Performing CPR on an infant is significantly more difficult than on an adult, requiring a much gentler approach and some fairly significant changes to the normal CPR procedure. The first, and most important, thing to do is to check if the infant is actually unresponsive. Accidentally performing CPR on an infant that doesn’t require it can be very dangerous. If they seem unresponsive, tap or flick the sole of their feet to try and trigger a response. If they do not respond, check for breathing by looking for chest movement, listening for the sounds of normal breathing and seeing if..


Do You Need To Give Rescue Breathing During CPR?

a construction worker giving CPR to his colleague

Until 2005, most guidelines for performing CPR recommended 15 compressions on the chest, followed by two breaths into the person’s mouth, followed by 15 compressions again. This sequence was then repeating until medical help arrived. In 2005, the American Heart Association (AHA) alongside many other CPR organizations, changed their recommendations to 30 compressions followed by two breaths.   Recently, research by Professor Gordon A Ewy and his team, conducted at the University of Arizona, indicated that that compressions alone were just as effective as compressions with breaths, as long as the compressions were perfromed correctly and in a timely manner...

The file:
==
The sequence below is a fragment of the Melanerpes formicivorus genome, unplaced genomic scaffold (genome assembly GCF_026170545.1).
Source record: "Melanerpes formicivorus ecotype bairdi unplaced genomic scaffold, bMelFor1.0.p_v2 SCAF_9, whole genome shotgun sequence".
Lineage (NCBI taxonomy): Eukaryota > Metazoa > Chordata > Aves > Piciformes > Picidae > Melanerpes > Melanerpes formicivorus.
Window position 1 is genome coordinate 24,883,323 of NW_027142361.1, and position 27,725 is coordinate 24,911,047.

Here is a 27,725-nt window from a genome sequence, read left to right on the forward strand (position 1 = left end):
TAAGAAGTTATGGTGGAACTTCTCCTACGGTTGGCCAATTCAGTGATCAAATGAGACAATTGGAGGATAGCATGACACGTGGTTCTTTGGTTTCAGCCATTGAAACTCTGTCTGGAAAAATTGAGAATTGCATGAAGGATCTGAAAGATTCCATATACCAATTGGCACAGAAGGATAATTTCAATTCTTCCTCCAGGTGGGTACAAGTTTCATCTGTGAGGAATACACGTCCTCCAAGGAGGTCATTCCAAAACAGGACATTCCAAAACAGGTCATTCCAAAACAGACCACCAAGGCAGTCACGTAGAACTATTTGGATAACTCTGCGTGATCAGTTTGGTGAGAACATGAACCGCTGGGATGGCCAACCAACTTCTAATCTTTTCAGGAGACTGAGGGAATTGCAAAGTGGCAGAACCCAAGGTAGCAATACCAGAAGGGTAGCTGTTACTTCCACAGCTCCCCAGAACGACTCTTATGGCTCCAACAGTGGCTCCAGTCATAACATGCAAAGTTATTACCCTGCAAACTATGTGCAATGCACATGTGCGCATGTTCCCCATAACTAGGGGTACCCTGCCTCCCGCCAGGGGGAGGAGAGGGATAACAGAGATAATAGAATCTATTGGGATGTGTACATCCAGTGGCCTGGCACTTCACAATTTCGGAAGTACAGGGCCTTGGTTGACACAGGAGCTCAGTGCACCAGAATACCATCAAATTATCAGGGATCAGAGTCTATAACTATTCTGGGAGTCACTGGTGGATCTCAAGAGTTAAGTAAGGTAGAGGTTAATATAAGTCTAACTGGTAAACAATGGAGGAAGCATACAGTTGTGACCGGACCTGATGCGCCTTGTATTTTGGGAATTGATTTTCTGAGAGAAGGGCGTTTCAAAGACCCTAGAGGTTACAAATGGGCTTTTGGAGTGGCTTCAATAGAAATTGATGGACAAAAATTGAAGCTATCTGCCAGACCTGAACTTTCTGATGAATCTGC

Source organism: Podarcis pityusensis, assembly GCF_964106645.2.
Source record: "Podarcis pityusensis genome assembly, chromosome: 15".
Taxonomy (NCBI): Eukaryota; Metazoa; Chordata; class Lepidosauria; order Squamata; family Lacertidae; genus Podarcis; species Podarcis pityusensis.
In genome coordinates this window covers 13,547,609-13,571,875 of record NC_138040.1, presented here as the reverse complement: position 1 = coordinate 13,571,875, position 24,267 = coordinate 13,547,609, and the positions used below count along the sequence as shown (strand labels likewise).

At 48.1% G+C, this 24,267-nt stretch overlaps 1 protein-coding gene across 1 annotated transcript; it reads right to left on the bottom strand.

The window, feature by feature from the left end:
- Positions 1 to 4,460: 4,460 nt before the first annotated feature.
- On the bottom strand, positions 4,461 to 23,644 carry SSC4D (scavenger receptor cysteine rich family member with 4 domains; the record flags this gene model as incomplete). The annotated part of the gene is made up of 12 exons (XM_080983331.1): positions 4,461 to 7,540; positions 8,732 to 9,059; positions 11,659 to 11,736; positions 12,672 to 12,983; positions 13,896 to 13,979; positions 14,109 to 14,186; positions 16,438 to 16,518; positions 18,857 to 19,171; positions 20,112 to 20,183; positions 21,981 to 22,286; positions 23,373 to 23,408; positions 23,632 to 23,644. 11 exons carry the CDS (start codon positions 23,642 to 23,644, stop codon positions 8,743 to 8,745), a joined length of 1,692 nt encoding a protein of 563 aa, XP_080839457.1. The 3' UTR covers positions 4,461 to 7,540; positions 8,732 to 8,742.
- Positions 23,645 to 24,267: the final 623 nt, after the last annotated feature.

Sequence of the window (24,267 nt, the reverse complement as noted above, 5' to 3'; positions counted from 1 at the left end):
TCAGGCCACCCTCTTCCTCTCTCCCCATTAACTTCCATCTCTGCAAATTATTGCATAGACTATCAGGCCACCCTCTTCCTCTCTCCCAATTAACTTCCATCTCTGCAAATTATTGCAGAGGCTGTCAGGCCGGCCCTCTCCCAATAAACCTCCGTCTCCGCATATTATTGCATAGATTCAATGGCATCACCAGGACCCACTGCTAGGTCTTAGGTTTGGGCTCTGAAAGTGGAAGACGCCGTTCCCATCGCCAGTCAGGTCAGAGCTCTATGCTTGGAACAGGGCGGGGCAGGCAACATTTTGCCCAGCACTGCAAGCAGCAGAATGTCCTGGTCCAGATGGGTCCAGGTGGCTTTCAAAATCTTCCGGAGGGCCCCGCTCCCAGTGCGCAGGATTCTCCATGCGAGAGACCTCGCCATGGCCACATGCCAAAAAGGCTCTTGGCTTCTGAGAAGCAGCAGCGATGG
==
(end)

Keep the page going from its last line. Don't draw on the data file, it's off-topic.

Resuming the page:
Is It Safe to Perform CPR on a Pregnant Woman?

A woman performing life-saving CPR while onlooker is calling someone over the phone for help.

Cardiac arrest is something that can strike at any time and sadly this includes during pregnancy. Pregnancy does put an extra strain on a woman’s body and this can sometimes, although rarely, trigger cardiac events.   Performing CPR on a pregnant woman can be challenging, but is very much possible. The primary goal of performing CPR on a pregnant woman is to stabilize the mother, as this normally results in the best case scenario for the child. Can Pregnancy Cause Cardiac Arrest? Because the circulatory system of the mother and baby are conjoined during pregnancy, there is an increased need..


How To Spot The Symptoms Of Sudden Cardiac Arrest

senior citizen clutching at his chest because he is having cardiac arrest